President Lincoln in His Own Words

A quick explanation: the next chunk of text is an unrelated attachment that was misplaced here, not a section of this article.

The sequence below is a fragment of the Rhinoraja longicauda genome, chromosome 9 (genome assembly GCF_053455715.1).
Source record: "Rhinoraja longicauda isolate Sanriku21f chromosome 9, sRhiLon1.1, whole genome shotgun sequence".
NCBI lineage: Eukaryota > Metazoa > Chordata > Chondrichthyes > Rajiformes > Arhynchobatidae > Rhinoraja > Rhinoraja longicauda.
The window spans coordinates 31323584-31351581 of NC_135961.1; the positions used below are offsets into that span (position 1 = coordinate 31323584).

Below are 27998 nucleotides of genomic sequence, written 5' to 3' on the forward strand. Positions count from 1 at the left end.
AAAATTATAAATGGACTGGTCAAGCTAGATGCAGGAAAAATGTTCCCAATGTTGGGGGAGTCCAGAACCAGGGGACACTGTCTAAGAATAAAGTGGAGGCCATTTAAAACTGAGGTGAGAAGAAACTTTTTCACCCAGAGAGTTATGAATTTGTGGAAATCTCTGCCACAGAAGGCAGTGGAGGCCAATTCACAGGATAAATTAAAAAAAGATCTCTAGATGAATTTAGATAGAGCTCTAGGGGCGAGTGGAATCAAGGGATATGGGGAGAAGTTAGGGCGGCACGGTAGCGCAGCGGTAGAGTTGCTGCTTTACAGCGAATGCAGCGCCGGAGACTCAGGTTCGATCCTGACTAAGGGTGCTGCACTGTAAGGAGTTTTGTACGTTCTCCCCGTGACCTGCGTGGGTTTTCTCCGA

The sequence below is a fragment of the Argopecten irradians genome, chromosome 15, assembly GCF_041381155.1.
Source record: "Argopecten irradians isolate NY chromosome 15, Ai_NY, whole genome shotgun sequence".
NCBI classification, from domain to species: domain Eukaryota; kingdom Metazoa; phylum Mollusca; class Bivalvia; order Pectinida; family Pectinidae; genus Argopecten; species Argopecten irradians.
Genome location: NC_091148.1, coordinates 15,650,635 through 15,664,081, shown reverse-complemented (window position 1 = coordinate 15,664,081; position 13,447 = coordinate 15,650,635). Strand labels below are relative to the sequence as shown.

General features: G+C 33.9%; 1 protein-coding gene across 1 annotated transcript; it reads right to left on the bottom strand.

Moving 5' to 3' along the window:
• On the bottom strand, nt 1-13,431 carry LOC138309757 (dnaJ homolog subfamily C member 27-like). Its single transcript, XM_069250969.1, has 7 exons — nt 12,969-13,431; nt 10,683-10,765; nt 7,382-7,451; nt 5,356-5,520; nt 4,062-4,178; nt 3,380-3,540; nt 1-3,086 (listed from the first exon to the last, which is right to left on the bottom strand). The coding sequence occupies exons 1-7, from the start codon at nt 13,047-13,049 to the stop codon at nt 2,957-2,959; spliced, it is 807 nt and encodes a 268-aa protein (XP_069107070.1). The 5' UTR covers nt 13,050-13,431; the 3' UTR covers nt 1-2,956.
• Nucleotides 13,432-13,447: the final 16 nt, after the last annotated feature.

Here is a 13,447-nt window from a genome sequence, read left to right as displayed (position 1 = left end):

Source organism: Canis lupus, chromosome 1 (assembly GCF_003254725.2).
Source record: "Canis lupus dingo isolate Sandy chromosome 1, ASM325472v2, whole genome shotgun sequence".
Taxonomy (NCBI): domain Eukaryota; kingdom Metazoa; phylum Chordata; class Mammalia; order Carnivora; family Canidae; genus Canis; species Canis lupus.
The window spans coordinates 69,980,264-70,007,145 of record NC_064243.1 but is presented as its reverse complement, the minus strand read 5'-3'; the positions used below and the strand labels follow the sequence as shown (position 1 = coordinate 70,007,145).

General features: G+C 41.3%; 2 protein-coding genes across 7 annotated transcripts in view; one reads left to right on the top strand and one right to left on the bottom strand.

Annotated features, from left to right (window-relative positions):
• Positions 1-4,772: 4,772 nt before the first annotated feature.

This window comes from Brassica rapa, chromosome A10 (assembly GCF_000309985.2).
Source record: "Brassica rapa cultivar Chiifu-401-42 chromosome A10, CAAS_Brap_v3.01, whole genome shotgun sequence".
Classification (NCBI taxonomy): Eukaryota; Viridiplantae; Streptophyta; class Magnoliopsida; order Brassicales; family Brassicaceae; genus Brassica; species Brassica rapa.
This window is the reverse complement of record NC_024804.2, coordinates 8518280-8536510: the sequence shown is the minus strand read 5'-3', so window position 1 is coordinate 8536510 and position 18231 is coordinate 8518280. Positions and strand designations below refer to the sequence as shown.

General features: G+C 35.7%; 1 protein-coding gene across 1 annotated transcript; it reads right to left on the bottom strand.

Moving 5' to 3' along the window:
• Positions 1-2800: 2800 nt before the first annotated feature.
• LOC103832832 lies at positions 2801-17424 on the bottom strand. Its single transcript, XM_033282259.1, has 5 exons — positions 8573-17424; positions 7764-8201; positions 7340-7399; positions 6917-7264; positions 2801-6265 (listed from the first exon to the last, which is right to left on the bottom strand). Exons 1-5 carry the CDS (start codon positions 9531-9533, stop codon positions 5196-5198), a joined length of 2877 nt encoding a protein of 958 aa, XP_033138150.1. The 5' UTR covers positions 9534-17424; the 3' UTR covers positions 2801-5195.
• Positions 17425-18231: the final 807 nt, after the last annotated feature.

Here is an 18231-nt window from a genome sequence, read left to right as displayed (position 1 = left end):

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In his more private communication, he admits that he is simply against slavery and, while he is committed to upholding the rights of the southerner to own slaves, he does not see where the state of Kansas had a legal right to vote on the question of slavery. While his public appeals remain firmly rooted in reasonable and relatively settled law, his private appeal is angry, accusing his friend of offering violence for behavior against him while insisting this same behavior, used in support of his position be accepted without question. In other words, he is pointing out the many ways Speed and his friends are hypocrites of convenience.The arguments he uses in both cases include an acknowledgment of the real rights of other citizens who do not see the world as he does. He admits that he has no ready answers for the slavery question and he insists that he is not trying to introduce any change that would cause the institution or its enforcement to stop in those areas where it is already practiced as a matter of necessity to the economy of the region. However, his arguments against allowing Kansas to become a slave state are very different. In both cases, though, he clearly states that he is not trying to abolish slavery everywhere, he’s just against allowing it to spread anywhere it isn’t already practiced.In his public communications, Lincoln’s language and reasoning are characterized by concise reference to precedent, such as when he provides a succinct timeline of lawmakers attempting to limit and narrowly define slavery. He uses careful reasoning to point out how there is a difference between permitting slavery to continue in an area whose economy is already founded upon slave labor as opposed to slavery as a right of white men attempting to populate a new region. This is compared to his more private appeals, which are characterized by stronger sentiments and more direct reference. For example, in his letter, he reminds Joshua Speed about the slaves they traveled with one time on the Ohio River and reflects on how thismade him feel.